As usual, I'm a big, fat liar.
I found a few more Thanksgiving pics. Nothing too exciting, but since I'm scanning and posting my life in all of it's questionably glorious glory here on the in-ter-nets, I thought I'd give 'em to y'all.
Tomorrow's the big day, and I figured that maybe a few of you could use some place setting/decorating tips and a little trip down Whiskeymarie Memory Lane (mind the speed bumps!)
This was my Grandma's house. We usually rotated T-day and Xmas between hers & ours. This is the spread all laid out in the dining room:
And no, that is not a bundt cake. That is my Grandmother "fancying things up a bit" by baking the frozen bread dough in a bundt pan. You'll also note the pitcher of "le Kool-aid" on the table for the youngins. We actually did use china this year, my grandma's china was surprisingly lovely- plain white with a platinum band and a simple gray/silver rose in the center. For a lady who grew up in a house with a dirt floor, she could really surprise us when she classed it up.
The lady in question:
She was a hoot. Coarse, yet sweet as pie. Funnier than hell and a no-nonsense attitude- that lady didn't fuck around. She didn't lie, and she could cook like nobody's business. As you can well tell, she and I were two peas in a pod. I miss that old broad.
At her house, you had two choices as to where you could eat: The kitchen alcove or the living room. Everyone wanted the kitchen.
The house had a little alcove that had a table and two long benches to sit on. I liked sitting in there so much (and not getting stuck in the living room with Uncle Bob who made so much noise eating that I often thought I was eating with an elderly wild boar) that I would often stake out a spot, then I would wait until EVERYONE had filled a plate and sat down before I'd shimmy under the table (the only way to get out) and go to fix a plate and hope that there were still marshmallow yams left.
I loved that spot at my Grandma's house. It was where the dishiest and most interesting conversations took place. It was where loud, heartfelt and often ridiculous arguments happened, and it was where I learned a lot of my family history.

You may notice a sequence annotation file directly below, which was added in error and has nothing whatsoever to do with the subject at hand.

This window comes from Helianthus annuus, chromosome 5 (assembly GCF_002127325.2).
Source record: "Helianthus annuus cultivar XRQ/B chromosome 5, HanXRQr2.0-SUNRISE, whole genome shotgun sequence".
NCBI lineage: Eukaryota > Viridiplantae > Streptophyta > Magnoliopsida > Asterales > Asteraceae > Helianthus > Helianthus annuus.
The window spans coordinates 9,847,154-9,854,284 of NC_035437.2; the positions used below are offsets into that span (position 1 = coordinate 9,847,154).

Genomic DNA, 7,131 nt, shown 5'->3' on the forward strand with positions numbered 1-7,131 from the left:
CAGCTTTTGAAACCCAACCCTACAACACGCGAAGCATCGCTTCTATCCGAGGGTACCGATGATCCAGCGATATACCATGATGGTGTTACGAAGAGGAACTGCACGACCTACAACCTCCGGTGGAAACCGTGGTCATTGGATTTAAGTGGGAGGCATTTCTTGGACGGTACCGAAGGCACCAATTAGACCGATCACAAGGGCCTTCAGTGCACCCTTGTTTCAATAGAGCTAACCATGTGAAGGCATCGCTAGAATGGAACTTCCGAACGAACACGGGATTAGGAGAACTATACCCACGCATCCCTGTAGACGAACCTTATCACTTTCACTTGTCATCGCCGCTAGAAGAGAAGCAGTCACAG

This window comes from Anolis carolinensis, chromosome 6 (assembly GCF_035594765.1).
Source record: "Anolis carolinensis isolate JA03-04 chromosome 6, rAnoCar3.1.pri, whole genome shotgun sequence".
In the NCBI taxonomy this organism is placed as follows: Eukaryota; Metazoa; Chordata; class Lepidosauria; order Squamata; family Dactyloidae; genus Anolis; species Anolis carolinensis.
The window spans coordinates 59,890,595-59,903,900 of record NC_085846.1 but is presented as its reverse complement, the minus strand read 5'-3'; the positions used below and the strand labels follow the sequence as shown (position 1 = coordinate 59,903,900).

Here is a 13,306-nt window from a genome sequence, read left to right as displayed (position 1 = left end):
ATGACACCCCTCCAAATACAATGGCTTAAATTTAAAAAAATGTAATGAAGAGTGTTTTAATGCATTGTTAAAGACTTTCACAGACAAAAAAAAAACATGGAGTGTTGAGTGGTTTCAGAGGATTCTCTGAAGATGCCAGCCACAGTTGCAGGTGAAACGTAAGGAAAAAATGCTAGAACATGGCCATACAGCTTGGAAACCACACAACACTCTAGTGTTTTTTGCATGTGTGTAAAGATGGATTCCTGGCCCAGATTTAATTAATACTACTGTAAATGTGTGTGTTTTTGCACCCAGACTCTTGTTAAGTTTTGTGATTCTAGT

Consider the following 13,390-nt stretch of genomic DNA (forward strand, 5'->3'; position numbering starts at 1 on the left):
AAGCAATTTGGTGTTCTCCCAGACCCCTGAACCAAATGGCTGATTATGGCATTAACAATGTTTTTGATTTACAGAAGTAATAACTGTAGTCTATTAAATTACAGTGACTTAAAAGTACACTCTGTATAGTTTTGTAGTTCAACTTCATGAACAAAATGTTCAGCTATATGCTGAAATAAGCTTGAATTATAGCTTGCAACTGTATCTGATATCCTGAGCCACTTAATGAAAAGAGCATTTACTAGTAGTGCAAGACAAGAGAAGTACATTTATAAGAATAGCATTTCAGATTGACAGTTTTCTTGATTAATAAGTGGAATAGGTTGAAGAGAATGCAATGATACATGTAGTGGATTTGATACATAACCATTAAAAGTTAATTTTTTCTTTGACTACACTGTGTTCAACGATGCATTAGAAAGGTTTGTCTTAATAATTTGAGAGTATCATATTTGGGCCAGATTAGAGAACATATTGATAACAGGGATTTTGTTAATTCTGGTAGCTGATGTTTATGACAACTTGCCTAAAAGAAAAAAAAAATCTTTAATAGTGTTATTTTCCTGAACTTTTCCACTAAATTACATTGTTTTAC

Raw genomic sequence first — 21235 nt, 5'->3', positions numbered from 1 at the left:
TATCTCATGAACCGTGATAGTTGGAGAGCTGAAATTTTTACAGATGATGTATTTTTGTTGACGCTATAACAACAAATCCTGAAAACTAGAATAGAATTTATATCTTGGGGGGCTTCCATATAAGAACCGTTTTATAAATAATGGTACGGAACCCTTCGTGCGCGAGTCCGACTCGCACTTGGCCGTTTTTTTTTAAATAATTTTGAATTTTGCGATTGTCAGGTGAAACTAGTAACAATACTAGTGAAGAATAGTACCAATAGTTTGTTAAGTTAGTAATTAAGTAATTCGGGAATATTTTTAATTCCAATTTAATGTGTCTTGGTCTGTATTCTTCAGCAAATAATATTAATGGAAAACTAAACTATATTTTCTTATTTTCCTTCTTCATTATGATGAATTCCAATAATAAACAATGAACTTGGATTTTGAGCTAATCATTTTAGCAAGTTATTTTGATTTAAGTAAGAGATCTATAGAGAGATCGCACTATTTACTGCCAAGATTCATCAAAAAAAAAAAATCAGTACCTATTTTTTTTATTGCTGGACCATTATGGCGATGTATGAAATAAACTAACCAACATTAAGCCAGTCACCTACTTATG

It was where, one Friday the 13th, the adults played card games until the wee hours of the morning, not realizing that the kids were in the living room watching a "Friday the 13th" movie marathon. I think I was 8 or 9- I didn't sleep well for weeks after that. For a kid who lived waaayyy out in the boonies who went to an old-school totally-what-you-see-in-the-slasher-movies summer camp, watching three gory movies based in those same settings freaked my shit out.
This is my favorite picture of the alcove- it was taken before I was born, but is pretty much exactly how I remembered it, minus the happy people that were always around it:
I miss having that spot to go to.
In their later years, I could always count on walking in the front door of the house, my Grandma perched on her stool in the kitchen by the coffee maker (always on and always full of very weak Arco coffee), my Grandpa sitting at the end of the table. I usually walked in mid-argument with those two, as a day didn't go by for them without bickering. Honestly, had they not been bickering, we all would have wondered what was wrong with them. They taunted each other, they made fun of each other (my grandma started doing impressions of how my Grandpa talked funny after he had a stroke- most people would think this is mean, but he laughed every time she did it), and both of them were always right about whatever it is they were "discussing", even when they both were totally wrong.
Grandma would pour me a cup of coffee and offer up some of her perfect carrot cake or chocolate chip cookies (she always had one or both on hand), and I'd plop down at the table and join in the conversation, which generally turned to "when are you going to have a baby?" the minute I walked in the door.
I don't have that place to go to anymore, but I have these pictures, and I have the stories. Oh yeah- and I have plenty of family secrets that I learned sitting there nicely tucked away. Sometimes it pays off to shut up and listen.
I hope you all have your "place", or at least that you someday find it. Me? I hope to have one again someday. Maybe at my house, maybe somewhere else.
In the meantime, could someone stop my parents from manhandling each other at the table? It's kind of skeeving me out:
Happy Early Turkey Day, my monster huge slices of pumpkin pie with a bucket of whipped cream.
Happy Early Turkey Day.